Greipel makes it Three wins

July 19, 2015 10:03 pm

Andre Greipel takes his 3rd stage win in this year’s Tour to overcome his rivals, establishing himself as the premier sprinter in this year’s tour. This is the last stage that could be won by the sprinters before the finale on the Champs Elyse. There was no change in the top of the overall classification today as Froome retains his lead.

Stage 15 map. Image courtesy of Tour de France website.

Stage 15, classified as a hilly stage starts from Mende and finishes 183 km later in Valence. It could be a pretty wrong classification. There are 4 categorized climbs. In the first third of the course today, there are three climbs (One Category-3 climb followed by two category 4s). The third climb allows a quick descent which would eventually lead to the intermediate sprint at 108 km. Then lies the biggest obstacle lies, a Category-2 climb. This will be tough but after that, it’s a quick 56.5 km to the finish, as the descent opens into relatively flat terrain.

Stage 15 profile. Image courtesy of Tour de France website.

26 riders have abandoned the tour already, with 172 of the 198 starting stage 15. Building on yesterday’s success, MTN-Qhubeka was the first to attack with Daniel Teklehaimanot going early. As the first climb approached, 16 riders broke off to ride ahead. There were more attacks as well before a group of 27 formed. The biggest shock was the see Mark Cavendish dropped from the first climb. He would then struggle throughout the stage with other riders including Jean-Christophe Péraud as they struggled to keep up with the Peloton and leading riders.

35 km into the stage, 9 of the 27 broke ahead further. This included Peter Sagan and Thibaut Pinot. Team Katusha did most of the pace making and kept the gap around the two minute mark before running out of steam. 80 km to go, Team Sky took over as they slowly reeled the leaders in. 50 km left, the final climb out of the way, Etixx-Quick Step’s Matteo Trentin rode solo and was joined by 2012 Giro winner, Ryder Hesjedal of Cannondale Garmin. However, just after 30 km to go banner, their heroics were done as they were caught by the Peloton that had been paced by Europcar and Katusha and Lotto-Soudal in the last 20 km.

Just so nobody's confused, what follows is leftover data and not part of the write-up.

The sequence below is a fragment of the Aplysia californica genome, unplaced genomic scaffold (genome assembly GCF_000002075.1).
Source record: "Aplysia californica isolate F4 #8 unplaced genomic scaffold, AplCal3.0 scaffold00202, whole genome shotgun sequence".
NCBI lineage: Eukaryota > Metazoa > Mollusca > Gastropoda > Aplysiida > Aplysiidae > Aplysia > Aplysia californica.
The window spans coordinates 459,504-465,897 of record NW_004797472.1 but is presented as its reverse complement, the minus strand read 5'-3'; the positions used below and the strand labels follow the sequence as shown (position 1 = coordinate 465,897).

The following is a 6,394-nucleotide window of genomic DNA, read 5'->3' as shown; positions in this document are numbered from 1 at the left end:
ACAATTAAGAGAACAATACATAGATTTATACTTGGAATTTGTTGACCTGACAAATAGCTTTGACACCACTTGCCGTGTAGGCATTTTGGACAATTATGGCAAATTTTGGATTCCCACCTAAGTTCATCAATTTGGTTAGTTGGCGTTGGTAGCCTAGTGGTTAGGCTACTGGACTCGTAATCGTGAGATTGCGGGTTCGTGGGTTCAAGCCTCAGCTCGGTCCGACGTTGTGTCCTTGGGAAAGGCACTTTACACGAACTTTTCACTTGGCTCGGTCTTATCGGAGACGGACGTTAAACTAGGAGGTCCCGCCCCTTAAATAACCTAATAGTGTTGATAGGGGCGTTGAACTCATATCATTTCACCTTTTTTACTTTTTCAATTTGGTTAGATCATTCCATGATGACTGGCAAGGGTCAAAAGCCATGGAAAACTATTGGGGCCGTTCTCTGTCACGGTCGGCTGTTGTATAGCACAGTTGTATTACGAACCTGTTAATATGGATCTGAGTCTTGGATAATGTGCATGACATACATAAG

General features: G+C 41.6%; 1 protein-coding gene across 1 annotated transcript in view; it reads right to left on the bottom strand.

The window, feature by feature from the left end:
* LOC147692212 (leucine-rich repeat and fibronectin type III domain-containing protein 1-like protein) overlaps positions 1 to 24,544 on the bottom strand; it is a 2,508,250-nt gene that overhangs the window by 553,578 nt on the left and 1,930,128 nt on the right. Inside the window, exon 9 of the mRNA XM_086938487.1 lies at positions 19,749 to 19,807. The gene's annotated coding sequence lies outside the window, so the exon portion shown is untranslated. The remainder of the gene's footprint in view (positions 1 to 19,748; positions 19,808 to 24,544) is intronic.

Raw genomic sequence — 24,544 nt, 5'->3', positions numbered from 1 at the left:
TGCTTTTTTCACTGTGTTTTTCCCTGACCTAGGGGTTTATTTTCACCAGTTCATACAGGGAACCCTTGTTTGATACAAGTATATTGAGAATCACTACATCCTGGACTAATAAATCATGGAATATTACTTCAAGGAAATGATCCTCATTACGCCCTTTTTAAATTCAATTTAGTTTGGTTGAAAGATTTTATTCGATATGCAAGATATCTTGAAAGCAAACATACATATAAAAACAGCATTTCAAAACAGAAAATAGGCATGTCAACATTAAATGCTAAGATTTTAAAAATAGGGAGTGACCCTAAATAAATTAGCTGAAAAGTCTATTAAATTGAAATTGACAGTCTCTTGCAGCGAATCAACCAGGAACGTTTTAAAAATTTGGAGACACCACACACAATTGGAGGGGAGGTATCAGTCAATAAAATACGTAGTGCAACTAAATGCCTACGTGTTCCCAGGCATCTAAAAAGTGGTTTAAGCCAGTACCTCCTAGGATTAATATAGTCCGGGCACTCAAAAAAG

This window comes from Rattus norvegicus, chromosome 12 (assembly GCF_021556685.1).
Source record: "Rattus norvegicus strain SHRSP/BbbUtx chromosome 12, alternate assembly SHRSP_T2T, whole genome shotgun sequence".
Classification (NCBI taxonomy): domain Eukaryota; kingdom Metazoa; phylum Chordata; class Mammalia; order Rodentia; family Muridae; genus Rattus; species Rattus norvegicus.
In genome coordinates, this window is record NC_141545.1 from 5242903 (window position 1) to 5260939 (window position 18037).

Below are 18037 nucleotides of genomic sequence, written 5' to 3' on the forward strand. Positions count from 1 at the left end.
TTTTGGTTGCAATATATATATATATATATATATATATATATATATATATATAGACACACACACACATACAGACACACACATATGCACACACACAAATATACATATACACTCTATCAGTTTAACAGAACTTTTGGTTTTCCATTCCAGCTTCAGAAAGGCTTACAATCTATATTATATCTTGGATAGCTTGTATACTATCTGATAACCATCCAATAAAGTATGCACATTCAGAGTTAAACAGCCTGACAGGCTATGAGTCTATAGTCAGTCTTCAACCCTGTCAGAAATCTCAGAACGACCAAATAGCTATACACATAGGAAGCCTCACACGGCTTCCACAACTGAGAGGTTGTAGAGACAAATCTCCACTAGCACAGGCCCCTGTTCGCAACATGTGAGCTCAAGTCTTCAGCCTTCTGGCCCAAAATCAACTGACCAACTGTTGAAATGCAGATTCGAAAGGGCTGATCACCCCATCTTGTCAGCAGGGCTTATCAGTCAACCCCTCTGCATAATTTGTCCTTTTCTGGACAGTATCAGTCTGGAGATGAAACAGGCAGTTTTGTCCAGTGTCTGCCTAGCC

The Teams jostled for position as they began to organize their lead out trains. The General Contender favourites were also bought forward by their teams to protect them. The final 5kms saw BMC and Lotto do the pace making as they charged forward in the excess of 50km/hr. Zdenek Stybar made the most of the uncooperative nature between the teams to try and solo in the final 3.5 km. He was not successful and was caught before the final kilometer.

Greipel winning the stage by a small margin

As the sprinters charged, it was Greipel, the strongest of the lot who crossed the line first. It was another disappointing day for Alexander Kristoff as the Norwegian has had the most stage wins this year but has not opened his Tour de France account. Sagan’s winless run continues as he finished 4th, but solidified his grip on the Green Jersey. There were no changes in the top of the General Classification as they all crossed the line without incident.

The General Classification Top 20


General Classification. Image courtesy of Tour de France website.

The Points Classification Top 20

Points Classification. Image courtesy of Tour de France website

The King of the Mountains Top 20

King of the Mountains Classification. Image courtesy of Tour de France website


Stage 16 will be a mostly uphill, medium mountain classification. There may not be too much of a fight between the general contenders who will want to conserve energy heading into Tuesday’s 2nd and final rest day before we approach the final battleground. The ALPS


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